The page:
Cancer is no laughing matter… or is it? In the European premiere of Halley Feiffer’s play, which for the sake of brevity let’s call A Funny Thing Happened, we’re respectfully invited to see the humorous side of an incredibly serious situation.
Karla’s mum has cancer. So does Don’s. She’s a stand-up comedian with abandonment issues. He’s a divorced millionaire with a “sea foam green” apartment he can’t bring himself to live in. The first time they meet, she’s working aloud on a comedy routine about her vibrator, and he – not entirely without justification – is appalled. They have nothing at all in common besides the two women sleeping quietly (and sometimes not so quietly) in the beds beside them, but that single shared experience is enough to spark a surprising connection.
The vibrator jokes, as it turns out, are just the tip of the iceberg – but despite the ever-present gallows humour, there’s something very uplifting about this story of two unlikely companions working their way together through a devastating situation. It’s an unconventional, sometimes undignified and often wildly inappropriate journey – but does that mean they’re doing it wrong?
As Karla and Don, Cariad Lloyd and Rob Crouch have great on-stage chemistry, showing us multiple sides of each character as the dynamic of their relationship shifts. Just as in real life, there are moments when they each know exactly what to say or do to make the other feel better – but equally there are occasions where Feiffer acknowledges that there simply aren’t adequate words to make sense of what they’re going through.
On paper, Kristin Milward and Cara Chase have a lot less to do as the mums, Marcie and Geena, who spend most of their time sleeping – but their presence (and occasional contributions) become a vital backdrop to both the story and the characters within it. When Marcie wakes up, about halfway through the play, it’s quite a curveball; very quickly we have a much clearer understanding of why Karla is the way she is, but we also have to face up to the inconvenient truth that nobody wants to say aloud – not all cancer patients are nice people.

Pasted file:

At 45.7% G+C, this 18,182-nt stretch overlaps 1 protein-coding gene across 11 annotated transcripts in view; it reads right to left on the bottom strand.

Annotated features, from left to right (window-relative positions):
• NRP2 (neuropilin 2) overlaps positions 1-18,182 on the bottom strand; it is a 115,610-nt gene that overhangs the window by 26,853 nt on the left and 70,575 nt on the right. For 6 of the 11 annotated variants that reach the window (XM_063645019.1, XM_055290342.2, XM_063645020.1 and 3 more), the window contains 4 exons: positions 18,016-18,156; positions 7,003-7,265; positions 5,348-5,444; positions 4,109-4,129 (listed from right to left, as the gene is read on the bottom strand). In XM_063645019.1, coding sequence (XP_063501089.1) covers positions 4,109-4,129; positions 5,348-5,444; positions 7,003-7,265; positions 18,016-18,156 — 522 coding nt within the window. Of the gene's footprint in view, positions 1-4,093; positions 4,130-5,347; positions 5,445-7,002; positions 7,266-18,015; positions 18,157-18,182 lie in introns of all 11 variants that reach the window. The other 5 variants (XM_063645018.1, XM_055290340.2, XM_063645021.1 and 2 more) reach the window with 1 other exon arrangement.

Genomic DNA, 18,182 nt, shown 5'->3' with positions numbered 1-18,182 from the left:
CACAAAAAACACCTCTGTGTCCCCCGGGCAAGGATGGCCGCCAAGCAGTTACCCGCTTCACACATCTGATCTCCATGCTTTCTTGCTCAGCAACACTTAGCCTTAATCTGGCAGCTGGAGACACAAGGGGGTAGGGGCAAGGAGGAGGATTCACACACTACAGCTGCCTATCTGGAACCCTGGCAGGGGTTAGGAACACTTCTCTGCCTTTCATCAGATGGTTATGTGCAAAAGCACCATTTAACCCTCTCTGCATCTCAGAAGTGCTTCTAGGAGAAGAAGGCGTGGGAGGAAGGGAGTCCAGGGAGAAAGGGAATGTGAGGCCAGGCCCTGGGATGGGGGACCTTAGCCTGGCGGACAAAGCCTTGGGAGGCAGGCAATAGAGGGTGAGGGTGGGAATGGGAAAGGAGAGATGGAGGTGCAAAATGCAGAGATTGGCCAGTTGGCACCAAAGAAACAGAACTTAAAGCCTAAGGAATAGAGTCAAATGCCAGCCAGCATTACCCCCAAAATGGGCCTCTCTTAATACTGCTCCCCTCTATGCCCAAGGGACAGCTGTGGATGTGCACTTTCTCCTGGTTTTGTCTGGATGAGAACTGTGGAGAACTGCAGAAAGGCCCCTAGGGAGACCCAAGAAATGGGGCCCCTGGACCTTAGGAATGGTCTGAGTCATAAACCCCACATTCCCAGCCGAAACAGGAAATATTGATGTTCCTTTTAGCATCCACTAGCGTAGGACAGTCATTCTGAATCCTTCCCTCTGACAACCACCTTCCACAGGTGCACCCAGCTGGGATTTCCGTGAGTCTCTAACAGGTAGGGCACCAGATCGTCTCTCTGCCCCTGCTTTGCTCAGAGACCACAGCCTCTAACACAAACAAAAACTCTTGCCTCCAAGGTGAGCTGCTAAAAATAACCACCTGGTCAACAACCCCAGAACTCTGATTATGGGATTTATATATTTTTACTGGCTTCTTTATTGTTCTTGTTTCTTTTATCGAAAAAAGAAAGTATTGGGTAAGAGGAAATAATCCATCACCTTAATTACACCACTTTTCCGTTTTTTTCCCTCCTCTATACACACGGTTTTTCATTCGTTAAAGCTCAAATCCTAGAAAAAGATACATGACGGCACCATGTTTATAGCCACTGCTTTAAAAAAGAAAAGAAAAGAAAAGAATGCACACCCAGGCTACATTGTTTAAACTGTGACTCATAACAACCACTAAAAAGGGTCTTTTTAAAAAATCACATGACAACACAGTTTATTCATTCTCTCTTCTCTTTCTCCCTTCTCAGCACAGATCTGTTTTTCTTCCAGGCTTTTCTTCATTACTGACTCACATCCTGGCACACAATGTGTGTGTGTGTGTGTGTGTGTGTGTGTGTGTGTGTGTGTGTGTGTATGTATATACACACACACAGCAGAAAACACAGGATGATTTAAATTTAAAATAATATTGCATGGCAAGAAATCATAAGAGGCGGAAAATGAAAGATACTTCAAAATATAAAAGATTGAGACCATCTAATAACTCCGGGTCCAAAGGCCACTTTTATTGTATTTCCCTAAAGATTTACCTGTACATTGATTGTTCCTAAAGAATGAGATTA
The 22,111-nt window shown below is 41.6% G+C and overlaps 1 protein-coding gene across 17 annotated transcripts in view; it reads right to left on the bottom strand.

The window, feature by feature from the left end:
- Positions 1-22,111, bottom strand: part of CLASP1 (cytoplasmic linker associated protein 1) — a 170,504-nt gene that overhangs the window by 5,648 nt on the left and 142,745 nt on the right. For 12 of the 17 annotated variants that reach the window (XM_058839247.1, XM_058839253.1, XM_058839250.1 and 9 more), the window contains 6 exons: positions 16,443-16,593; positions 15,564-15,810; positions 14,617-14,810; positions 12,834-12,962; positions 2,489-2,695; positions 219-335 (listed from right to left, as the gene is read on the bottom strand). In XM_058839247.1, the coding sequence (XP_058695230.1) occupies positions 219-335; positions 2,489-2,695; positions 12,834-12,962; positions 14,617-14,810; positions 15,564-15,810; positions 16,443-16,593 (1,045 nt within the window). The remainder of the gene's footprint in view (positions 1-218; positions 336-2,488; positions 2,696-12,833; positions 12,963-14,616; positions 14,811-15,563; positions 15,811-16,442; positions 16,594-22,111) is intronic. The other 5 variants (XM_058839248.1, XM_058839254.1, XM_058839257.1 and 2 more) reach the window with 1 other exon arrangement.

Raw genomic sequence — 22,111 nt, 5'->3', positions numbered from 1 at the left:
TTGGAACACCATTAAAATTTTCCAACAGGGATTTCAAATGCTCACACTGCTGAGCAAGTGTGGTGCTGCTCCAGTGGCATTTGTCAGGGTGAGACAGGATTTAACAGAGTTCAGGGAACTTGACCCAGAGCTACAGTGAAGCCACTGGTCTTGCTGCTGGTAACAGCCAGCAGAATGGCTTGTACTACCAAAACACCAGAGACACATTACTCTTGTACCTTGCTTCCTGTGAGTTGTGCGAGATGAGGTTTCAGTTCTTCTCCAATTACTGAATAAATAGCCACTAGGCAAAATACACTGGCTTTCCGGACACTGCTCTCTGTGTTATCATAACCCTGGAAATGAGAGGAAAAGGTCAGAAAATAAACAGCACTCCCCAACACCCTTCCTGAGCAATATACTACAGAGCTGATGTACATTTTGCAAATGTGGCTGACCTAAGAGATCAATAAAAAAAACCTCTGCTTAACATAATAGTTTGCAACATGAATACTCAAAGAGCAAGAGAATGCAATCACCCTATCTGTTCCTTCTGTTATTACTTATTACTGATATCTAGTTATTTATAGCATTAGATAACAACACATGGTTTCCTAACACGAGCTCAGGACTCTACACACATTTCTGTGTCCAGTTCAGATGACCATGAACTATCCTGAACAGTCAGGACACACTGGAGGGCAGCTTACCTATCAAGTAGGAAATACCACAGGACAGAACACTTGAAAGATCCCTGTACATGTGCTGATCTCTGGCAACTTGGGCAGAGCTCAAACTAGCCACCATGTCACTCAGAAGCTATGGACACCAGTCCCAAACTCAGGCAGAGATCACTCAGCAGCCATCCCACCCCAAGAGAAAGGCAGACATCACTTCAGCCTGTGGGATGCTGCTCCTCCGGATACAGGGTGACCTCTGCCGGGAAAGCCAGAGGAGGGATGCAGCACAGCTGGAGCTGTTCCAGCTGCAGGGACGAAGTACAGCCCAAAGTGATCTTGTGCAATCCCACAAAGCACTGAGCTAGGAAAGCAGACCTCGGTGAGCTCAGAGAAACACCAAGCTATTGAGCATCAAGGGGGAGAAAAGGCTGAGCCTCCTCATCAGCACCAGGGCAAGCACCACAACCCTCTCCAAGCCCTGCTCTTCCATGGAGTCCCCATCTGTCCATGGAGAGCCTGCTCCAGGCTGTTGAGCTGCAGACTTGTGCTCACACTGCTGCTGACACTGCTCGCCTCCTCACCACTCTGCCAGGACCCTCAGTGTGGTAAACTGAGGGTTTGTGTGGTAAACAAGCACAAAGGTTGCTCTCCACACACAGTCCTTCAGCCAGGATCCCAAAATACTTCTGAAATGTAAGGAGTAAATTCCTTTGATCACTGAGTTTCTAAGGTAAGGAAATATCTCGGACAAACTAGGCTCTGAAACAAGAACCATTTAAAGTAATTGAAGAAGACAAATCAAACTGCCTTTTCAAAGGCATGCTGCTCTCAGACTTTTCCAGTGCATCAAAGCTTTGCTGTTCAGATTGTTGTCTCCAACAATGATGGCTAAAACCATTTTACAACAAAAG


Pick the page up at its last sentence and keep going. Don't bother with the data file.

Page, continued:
Isabella van Braeckel’s set recreates the hospital environment down to the last detail; I could swear I caught a whiff of disinfectant in the air on the way in. The long curtain that spans the stage, shielding the patients from view, cleverly doubles up to do the same for the actors during a couple of fairly lengthy scene changes.
Terminal cancer is of course, in itself, not at all funny – and even less so in the States, where the cost of healthcare in a time of crisis only makes an unbearable situation even worse. A Funny Thing Happened respects that, and knows when to stop joking around and take itself seriously; the final scenes, in particular, are sensitively written and poignantly portrayed. In fact, the subject is so well handled that audiences are more likely to be offended by the foul-mouthed content of the jokes than the fact that jokes are being made in the first place. Cancer might be a formidable opponent, and it may well get the better of us eventually – but, as this play proves, that doesn’t mean we can’t have a big old laugh in its face first.
Can’t see the map on iPhone? Try turning your phone to landscape and that should sort it. I don’t know why but I’m working on it… 😉